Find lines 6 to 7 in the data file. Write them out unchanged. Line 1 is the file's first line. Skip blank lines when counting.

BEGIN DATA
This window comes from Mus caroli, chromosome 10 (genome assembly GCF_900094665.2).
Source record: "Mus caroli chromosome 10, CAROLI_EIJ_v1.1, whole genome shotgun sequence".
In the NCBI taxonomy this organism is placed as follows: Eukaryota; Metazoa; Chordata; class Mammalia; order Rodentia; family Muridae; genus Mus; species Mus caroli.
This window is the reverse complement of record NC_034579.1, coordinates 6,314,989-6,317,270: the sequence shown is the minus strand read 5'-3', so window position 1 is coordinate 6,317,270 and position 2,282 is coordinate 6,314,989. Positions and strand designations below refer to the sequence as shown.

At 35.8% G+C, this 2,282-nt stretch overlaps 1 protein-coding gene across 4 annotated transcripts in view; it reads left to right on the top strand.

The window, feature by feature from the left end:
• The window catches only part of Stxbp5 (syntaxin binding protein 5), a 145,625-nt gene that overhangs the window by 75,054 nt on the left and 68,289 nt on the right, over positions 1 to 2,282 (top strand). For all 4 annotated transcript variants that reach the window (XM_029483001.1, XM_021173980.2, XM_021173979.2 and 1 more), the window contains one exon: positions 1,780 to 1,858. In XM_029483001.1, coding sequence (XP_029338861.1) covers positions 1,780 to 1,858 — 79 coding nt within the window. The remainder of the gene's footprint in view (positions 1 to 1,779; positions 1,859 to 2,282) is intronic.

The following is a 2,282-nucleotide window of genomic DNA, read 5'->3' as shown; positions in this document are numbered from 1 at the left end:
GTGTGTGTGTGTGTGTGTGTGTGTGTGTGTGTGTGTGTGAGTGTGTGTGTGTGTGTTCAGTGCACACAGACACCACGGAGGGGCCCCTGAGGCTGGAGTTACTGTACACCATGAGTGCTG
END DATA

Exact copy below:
The window, feature by feature from the left end:
• The window catches only part of Stxbp5 (syntaxin binding protein 5), a 145,625-nt gene that overhangs the window by 75,054 nt on the left and 68,289 nt on the right, over positions 1 to 2,282 (top strand). For all 4 annotated transcript variants that reach the window (XM_029483001.1, XM_021173980.2, XM_021173979.2 and 1 more), the window contains one exon: positions 1,780 to 1,858. In XM_029483001.1, coding sequence (XP_029338861.1) covers positions 1,780 to 1,858 — 79 coding nt within the window. The remainder of the gene's footprint in view (positions 1 to 1,779; positions 1,859 to 2,282) is intronic.